A tree revetment, made by anchoring trees along a stream bank, is an inexpensive, effective way of stopping stream bank erosion. The trees greatly slow the current along the eroding bank; this decreases erosion and allows silt and sand to be deposited along the bank and within the tree branches. The deposited material forms a good seed bed in which the seeds of river trees such as cottonwood and sycamore can sprout and grow. The resulting trees spread roots throughout the revetment and stream bank. By the time the revetment trees have decayed, the bank should be stabilized by the roots of the living trees. As an added benefit, tree revetments provide excellent fish and wildlife cover.
On some streams, permits must be obtained from the U.S. Army Corps of Engineers before tree revetments can be built. Contact the Corps of Engineers or the Missouri Department of Conservation to find out if you need a permit before doing any work on a stream.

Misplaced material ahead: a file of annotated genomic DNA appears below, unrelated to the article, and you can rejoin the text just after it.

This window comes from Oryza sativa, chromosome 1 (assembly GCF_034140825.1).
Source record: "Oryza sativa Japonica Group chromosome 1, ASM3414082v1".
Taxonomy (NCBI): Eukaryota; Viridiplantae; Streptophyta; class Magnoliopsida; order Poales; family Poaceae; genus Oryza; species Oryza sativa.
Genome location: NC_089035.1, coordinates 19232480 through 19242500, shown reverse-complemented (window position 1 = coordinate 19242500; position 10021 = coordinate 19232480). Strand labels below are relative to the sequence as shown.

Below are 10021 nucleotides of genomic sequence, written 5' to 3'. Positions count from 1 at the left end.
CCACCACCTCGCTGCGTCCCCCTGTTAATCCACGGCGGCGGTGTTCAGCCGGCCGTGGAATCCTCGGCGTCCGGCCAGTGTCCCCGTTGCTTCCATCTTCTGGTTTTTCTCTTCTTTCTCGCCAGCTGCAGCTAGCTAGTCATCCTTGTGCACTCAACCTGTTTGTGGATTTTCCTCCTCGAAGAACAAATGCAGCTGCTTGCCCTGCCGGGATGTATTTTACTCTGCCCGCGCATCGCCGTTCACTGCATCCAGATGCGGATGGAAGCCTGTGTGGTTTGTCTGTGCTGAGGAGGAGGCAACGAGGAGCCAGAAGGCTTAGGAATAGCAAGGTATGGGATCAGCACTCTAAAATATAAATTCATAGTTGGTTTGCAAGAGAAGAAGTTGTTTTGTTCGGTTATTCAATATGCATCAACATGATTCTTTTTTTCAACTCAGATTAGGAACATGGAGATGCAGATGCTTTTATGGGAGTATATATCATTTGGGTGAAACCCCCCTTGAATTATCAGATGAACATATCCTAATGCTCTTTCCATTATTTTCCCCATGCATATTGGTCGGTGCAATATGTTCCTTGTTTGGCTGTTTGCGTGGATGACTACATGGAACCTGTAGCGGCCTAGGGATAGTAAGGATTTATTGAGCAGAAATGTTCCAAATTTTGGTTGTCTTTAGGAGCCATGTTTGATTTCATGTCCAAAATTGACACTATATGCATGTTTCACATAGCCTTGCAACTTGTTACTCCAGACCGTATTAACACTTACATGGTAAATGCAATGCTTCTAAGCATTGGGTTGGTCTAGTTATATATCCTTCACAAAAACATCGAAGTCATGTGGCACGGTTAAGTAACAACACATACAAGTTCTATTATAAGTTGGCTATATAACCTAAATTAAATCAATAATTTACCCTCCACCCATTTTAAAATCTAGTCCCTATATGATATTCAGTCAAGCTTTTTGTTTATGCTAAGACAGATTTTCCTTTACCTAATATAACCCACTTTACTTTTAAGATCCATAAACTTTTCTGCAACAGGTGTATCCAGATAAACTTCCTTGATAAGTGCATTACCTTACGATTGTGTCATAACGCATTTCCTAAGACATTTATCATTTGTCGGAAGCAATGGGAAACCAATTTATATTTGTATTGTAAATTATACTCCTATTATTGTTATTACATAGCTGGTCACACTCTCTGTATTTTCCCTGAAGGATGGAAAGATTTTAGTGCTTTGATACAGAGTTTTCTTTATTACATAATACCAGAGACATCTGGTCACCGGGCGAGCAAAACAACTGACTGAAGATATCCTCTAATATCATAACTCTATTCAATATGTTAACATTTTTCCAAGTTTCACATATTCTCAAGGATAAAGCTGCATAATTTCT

If the trees are cut near where they are to be installed, they can be dragged to he revetment site. A four-wheel-drive pickup or tractor can move even large trees in this way.
Once the trees have been moved to the top of the eroding bank, they are ready to be placed against the bank. This can be done with a long cable attached to a truck or tractor on the opposite bank. Trees can also be pushed over the bank edge with a front-end loader mounted on a tractor. Caution: When this method is used, it is important to avoid coming too close to the bank edge because it could collapse. Workers in the stream should stay well clear of cables, chains and trees as they are pulled over the edge.